How To Land A Job In Commodity Trading

Do you want to know how to land a job in commodity trading? Applying to a commodity trading role resembles many other job applications.

Trading houses look for driven individuals who are good at numbers and people. Make sure you understand the process and play your cards well.

How to Land a Job in Commodity Trading:
Part 1, Prepare

Before you send your first application make sure you have done your homework. You’ll need to:

  1. Define you job target group

    Defining a clear scope is a very important part of the application.
    Make a few decisions early in your process; it will make your life easier. Adjust your scope if you see it’s not for you, or as you gather feedback.

    Decide where you want to apply (ie location), which roles (eg operations, trading, or finance), and a number of target companies.

  2. Put together a great general CV

    Find yourself a good CV template (find our specific CV advice here). Then brainstorm (start with a sheet of paper)

  3. Learn how to write a cover letter

    You can find our cover-letter specific tips here. Make sure you remember the main principle; be concise and write a powerful message that engages the writer.

  4. Understand how recruiting works

    In general terms, HR only selects a number of candidates. Management decides. HR acts as a filter, and does not really always understand the actual requirements and daily tasks. Make sure you pass the first HR stages and prepare for a more real stage when you reach interviews with actual managers/senior peers.

    Now that know what to prepare, you are ready to learn the second part in how to land a job in commodity trading. Apply.

How To Land A Job In Commodity Trading:
Part 2, Apply

  1. Write your application material

    1. Target a specific job opening or company HR mail.
      You can find a list of the best trading commodity trading career sites here.
      Target a specific opening, and make sure you understand what the company is looking for. You’ll only be able to make a good application if you have a clear idea of the target opening. Do not mass-apply without tailoring your applications – it will be wasted time.
    2. Fine-tune your CV/Resume (find tips here).
      Once you have a specific job opening, read it multiple times and analyze what the recruiters will want to see. Once you find out, your CV must match the requirements of the position you are applying for. Voila!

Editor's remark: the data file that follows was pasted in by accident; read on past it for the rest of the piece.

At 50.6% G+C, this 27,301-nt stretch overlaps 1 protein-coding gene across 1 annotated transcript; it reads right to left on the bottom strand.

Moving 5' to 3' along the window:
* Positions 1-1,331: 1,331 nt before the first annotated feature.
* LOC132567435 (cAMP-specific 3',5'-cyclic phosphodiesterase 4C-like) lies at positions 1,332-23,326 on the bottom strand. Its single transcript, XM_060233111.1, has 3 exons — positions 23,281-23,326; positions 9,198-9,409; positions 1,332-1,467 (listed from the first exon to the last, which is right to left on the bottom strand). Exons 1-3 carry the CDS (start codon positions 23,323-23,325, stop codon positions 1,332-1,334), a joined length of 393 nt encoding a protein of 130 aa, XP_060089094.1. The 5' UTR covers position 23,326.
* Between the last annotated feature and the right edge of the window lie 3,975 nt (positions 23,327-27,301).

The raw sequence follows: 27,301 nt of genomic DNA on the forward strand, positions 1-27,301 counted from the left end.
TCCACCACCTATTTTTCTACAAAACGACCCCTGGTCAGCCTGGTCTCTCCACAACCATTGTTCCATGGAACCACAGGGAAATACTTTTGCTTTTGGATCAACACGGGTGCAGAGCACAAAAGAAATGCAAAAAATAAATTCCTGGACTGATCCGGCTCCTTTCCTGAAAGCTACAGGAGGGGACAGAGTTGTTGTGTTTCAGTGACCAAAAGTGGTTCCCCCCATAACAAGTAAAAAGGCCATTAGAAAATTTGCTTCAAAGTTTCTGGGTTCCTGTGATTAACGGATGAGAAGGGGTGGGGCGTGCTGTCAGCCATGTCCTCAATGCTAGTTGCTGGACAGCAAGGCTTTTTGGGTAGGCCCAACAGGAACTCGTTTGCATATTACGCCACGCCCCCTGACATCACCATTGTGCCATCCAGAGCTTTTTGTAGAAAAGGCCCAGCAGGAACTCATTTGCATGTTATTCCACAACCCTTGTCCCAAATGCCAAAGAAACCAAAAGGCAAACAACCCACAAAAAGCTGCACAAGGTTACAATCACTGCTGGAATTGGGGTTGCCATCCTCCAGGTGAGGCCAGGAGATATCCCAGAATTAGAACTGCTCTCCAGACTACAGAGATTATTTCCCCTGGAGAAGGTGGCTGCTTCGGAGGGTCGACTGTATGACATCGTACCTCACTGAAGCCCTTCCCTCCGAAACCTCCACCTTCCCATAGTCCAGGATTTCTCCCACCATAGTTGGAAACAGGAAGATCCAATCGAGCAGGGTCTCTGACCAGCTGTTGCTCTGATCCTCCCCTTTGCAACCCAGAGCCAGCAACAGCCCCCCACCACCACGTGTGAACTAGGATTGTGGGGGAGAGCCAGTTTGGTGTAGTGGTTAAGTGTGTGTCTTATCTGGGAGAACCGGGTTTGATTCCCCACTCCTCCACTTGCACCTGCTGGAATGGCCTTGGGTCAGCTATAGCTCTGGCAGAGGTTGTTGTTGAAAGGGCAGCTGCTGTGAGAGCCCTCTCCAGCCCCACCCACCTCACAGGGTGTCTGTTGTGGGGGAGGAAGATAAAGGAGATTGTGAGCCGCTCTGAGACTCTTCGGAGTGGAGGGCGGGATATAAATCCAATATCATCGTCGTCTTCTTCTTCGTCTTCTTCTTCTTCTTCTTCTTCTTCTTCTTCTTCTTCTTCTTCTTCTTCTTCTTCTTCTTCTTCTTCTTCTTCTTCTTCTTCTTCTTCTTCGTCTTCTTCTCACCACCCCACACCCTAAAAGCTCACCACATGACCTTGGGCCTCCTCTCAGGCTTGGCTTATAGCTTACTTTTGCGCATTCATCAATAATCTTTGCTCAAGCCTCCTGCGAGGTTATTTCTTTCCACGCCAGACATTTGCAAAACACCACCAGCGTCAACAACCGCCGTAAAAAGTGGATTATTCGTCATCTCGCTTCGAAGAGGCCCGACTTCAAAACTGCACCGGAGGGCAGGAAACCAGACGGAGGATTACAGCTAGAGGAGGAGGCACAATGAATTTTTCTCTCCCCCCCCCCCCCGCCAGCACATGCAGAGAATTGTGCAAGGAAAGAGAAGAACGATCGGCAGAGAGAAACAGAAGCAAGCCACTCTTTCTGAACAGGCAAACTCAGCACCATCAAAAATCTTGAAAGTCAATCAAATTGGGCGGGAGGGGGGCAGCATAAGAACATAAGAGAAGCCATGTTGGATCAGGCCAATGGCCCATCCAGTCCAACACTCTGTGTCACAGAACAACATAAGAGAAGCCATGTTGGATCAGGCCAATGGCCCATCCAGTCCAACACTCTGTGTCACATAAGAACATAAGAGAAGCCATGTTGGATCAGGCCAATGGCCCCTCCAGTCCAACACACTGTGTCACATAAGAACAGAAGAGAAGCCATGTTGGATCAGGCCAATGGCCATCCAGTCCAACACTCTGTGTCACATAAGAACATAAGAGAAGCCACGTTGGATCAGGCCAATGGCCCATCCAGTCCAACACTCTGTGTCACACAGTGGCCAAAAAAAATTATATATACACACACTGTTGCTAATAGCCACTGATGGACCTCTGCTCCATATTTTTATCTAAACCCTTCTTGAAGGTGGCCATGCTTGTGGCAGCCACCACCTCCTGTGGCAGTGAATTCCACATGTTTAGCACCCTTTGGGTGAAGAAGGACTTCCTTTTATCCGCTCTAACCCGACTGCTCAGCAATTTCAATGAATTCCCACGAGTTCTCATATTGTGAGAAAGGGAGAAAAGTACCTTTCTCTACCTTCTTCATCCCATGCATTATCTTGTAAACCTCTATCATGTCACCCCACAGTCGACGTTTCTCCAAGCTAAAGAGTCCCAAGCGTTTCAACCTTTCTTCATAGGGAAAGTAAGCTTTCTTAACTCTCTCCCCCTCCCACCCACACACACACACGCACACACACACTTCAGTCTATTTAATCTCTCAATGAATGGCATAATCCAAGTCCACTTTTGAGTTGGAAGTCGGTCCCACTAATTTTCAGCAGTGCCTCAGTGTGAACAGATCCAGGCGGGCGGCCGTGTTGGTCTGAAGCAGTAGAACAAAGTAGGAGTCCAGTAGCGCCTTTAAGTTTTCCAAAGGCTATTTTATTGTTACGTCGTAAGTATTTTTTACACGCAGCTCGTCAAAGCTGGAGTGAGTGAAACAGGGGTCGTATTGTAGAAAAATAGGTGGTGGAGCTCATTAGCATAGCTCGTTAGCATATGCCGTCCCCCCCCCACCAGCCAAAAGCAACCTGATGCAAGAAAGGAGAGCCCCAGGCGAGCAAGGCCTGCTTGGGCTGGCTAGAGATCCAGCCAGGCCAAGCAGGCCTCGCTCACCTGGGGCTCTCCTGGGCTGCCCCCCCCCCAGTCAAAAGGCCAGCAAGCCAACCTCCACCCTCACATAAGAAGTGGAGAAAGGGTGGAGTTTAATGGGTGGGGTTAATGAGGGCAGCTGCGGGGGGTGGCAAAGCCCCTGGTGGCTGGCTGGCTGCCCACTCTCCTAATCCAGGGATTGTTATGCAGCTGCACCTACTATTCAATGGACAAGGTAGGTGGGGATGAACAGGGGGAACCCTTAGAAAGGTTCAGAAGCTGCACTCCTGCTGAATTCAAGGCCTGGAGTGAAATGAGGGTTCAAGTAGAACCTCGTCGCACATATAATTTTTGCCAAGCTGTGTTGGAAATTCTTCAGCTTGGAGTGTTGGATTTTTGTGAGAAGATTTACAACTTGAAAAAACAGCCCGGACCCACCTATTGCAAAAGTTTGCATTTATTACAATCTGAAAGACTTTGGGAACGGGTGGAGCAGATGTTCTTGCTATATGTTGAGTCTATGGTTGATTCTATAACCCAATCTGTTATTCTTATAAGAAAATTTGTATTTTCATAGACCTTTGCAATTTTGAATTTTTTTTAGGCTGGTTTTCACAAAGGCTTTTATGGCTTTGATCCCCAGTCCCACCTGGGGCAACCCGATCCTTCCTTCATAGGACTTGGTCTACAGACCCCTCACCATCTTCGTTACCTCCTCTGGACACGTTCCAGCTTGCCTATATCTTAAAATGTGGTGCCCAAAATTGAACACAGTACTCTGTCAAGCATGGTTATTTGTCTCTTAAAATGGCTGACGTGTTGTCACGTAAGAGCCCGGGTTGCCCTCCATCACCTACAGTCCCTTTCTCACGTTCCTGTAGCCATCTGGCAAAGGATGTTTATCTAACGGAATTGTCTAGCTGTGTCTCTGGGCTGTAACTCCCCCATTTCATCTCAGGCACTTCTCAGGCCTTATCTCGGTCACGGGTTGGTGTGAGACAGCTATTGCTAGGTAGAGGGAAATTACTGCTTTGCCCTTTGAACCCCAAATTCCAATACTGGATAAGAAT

3. Write a job-specific Cover Letter (find tips here).
      In addition to the tailor CV, write a short but powerful cover letter. There is nothing more lame than a copy-paste cover letter – don’t do it because recruiters will immediately dump your application.
    4. Make sure your presence online is professional.
      Your employers shouldn’t be able to find your last spring-break pics. Make sure that your Facebook posts are only shared with friends, and your Tweeter, LinkedIn and other profiles display professional content or blog posts.
  2. Send the application

    1. Attaching grade reports, standarized test results, etc.
      They might not be required. Read well the job opening and include only material that benefits your application.
    2. Following up gently, if necessary
      Your target company might receive hundreds of applications. Recruiters are human. Make sure you follow up, but let them do their jobs.
  3. Company screening round
    1. Recruiters review and screen your application material
    2. Shortlist by recruiters / lower management
  4. Interview rounds (first rounds with HR, then management)
    1. Phone/Skype interviews
    2. In-person interviews (tips about interviews here)
    3. Case-studies
  5. Final decision
    1. Offer, if you are selected.
    2. Waiting list
    3. Rejection (Keep trying)

Of course, you’ll possibly skip some steps if you have been recommended or head-hunted.

Find more information and tips in the specific pages on CV/Resumes, Cover Letters, and Interviews.

David Goldstein

David is the Head Editor at Commodity Trading Guru. He has trading experience at large commodity trading houses globally. Currently he lives with his family and two dogs in a village near Geneva and enjoys triathlons and snow sports. Ask him about fine wine and modern art.